Sidney Thompson teaches creative writing and African American literature at Texas Christian University. He is the author of You/Wee: Poems from a Father, Sideshow: Stories, and Follow the Angels, Follow the Doves (March 2020). Thompson has published his short fiction in numerous literary journals and anthologies.
How to Make Your Dreams Come True (in an Industry That Can’t Sleep at Night)
Our proud publishing industry apparently believes, according to the evidence of its palate, it has mastered much more than the packaging of language but language itself, the way Mark Twain claims in Life on the Mississippi to have mastered the language of “water . . . every trifling feature.” While big houses claim an interest in stories and voices of national relevance, their gaze is too often myopically and deafly fixed on New York and Boston. A double-jeopardy, they neglect to consider what they neglect, what Twain similarly lost in the bargain for technical mastery of steamboat piloting, what he so long ago and so easily and admirably acknowledged: “I had lost something which could never be restored to me while I lived.” Twain’s admission is a two-fold tragic one for us writers far removed from the East Coast, for, if the analogy holds, Twain and the publishing industry alike have lost an eye for certain beauties, and that incapacity of course has a way of polluting the water supply.
The first printed use of “flyover country” came from Esquire in 1980, and the Oxford English Dictionary defines it for us: “Designating the central regions of the continental United States over which aeroplanes travel on flights between the east and west coasts, regarded as less influential or significant than the urban coastal regions.” If you find the “whited sepulcher” in the Northeast merely regards you as “that slanting mark on the water” or one of “those tumbling ‘boils’” because you write in an unacceptable pattern, from an unacceptable point of view, with an unacceptable setting, then I advise that you protect yourself as I have learned to do. You might recall what Martin Luther King, Jr., said in “Letter from Birmingham Jail” about the four basic steps in any nonviolent campaign: “. . . collection of the facts to determine whether injustices are alive [I’ll share my life’s research momentarily], negotiation [which has so consistently failed me that the impasse has begun to look and feel like a locked gate], self-purification, and direct action.”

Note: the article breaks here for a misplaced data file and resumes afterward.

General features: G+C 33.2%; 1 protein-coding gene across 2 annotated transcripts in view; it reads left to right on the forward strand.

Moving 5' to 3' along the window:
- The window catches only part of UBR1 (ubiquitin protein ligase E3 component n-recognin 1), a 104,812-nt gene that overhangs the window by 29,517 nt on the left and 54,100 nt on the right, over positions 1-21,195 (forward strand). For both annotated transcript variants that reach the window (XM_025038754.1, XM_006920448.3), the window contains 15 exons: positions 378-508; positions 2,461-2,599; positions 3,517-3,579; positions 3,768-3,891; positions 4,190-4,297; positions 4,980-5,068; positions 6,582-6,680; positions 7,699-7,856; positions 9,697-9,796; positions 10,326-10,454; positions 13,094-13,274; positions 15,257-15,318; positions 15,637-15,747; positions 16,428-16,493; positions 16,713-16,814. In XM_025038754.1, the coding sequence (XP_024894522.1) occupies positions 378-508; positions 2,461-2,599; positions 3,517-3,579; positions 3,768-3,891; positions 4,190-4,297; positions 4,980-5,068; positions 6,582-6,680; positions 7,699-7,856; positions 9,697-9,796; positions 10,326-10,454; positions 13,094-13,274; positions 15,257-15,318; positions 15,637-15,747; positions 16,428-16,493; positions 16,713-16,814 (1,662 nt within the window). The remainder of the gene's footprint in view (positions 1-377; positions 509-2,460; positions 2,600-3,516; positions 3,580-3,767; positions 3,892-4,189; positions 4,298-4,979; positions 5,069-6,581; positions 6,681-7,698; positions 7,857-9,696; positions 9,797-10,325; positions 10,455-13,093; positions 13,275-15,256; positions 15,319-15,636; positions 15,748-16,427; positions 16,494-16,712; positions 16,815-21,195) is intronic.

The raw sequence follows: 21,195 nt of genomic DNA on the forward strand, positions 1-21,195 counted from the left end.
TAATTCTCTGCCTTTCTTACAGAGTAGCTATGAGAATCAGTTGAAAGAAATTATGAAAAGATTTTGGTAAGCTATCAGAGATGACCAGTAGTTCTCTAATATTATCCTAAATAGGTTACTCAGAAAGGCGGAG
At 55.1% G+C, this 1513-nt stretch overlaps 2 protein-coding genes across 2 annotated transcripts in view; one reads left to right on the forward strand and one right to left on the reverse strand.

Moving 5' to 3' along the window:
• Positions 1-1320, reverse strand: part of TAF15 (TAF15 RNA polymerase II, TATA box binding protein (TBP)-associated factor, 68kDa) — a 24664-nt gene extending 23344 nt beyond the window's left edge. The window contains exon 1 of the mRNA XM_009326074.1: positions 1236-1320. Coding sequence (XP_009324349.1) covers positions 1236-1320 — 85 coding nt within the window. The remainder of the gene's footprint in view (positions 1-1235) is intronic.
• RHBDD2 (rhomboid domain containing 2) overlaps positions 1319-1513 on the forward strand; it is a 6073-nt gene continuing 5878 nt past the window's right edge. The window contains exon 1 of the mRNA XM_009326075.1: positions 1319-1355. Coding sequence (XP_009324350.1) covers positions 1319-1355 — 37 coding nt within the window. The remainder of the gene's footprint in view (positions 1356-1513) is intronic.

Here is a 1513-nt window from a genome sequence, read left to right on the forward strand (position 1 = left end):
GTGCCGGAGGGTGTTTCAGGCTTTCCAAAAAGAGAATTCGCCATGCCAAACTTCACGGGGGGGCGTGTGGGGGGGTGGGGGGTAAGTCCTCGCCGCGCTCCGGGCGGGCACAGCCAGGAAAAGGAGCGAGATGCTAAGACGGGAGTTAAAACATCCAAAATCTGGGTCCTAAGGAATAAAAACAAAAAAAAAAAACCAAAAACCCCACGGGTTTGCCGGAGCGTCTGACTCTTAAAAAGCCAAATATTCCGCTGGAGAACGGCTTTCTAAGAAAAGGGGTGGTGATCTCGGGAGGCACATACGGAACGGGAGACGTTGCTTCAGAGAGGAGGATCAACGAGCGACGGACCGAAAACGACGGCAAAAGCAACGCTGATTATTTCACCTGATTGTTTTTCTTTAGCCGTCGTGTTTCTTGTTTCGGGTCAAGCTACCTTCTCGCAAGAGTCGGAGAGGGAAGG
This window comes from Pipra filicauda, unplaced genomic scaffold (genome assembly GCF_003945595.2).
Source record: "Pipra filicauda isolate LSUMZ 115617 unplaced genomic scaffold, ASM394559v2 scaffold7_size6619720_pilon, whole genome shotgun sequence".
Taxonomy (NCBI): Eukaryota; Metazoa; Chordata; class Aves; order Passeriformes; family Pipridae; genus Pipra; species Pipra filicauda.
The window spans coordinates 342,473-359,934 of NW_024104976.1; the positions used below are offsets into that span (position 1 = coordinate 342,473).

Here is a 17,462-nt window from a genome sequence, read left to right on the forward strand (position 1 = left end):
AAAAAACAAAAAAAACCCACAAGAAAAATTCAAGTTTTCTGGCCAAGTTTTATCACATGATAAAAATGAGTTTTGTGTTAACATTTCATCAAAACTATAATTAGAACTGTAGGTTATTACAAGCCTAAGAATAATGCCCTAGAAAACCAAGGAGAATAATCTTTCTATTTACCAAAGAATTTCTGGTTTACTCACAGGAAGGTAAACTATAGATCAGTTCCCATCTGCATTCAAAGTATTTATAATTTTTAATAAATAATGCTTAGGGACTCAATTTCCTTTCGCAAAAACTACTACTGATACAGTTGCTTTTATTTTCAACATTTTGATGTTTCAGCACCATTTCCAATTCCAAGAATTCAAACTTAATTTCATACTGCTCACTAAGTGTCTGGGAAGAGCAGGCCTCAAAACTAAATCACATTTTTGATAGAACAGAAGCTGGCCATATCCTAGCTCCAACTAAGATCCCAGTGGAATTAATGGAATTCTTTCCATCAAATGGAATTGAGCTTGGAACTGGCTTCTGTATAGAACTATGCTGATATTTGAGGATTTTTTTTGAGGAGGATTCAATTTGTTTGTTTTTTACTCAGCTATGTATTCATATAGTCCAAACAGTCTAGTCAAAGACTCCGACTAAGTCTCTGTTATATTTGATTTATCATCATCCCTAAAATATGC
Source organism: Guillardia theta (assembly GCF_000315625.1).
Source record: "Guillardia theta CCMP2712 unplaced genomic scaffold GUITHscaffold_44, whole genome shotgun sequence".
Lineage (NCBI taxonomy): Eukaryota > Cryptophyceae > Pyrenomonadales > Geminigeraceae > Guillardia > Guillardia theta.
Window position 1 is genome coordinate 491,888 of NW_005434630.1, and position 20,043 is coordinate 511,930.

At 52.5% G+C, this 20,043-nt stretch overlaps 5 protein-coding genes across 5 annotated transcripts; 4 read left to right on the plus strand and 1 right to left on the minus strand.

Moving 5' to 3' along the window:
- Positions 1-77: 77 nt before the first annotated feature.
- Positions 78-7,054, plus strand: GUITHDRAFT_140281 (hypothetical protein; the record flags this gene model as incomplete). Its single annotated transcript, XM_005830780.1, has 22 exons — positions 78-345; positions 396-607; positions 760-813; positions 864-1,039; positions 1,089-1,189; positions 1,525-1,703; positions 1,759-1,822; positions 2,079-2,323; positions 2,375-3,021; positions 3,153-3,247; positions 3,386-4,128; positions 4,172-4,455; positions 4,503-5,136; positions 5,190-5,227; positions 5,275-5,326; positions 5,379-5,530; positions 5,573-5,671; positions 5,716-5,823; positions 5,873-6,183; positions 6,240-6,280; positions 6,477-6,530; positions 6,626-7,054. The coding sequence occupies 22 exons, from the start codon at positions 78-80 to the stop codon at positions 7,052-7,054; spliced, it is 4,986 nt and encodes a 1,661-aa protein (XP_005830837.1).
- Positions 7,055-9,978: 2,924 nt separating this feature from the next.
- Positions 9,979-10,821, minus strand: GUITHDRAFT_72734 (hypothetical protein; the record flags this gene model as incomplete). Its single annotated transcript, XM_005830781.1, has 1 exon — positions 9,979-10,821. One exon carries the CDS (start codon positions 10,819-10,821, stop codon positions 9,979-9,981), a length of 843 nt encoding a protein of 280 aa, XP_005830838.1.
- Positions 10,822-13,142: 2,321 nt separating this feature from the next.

Perhaps you are currently stuck in step two and need a nudge to begin purifying yourself to endure and prevail against the outside-agitator treatment of self-congratulating progressives to become a published author. The rejections you’ve received are a downright travesty no matter how well you write because they come with the industry’s stamp of disapproval and, therefore, the overwhelming potential to change for the worse insecure people like us. If you’re interested in reaching the final constructive step of direct action, or publication, then consider following me. As disappointing as rejection from the big leagues can be, it does not signal the end of a writing career. We will circumvent the citadel together and find a university or independent press that can recognize our beautiful import. By following my five strategies for self-purification, here’s how you can steel yourself in order to navigate the treacherous Northeastern waters of publishing without betraying who you are and what you wish to write.
1) Before you compromise your work and your soul irreparably, take a page from Johnny Cash and give the establishment the finger. The Atlantic Monthly once rejected one of my stories despite enjoying it because, I was informed, I was white (i.e., not of the same race as my characters). It was disappointing to say the least that the editors would arrogantly conclude that the “book cover” of my skin meant I had no legitimizing text, upbringing, experience, insight, or logical reasoning to address race in the manner I chose, the way I believed and still believe I needed to do to prompt a sleepy audience into introspection. And then a prominent New York agent made the call to drop me as her client because, she said, my novel had too many religious references. The response of the University of Nebraska Press to my race and to my decision to represent Bass Reeves accurately as a faithful man was the only proper one. Poor whited sepulchre, call the heartland “flyover country” only at your own peril.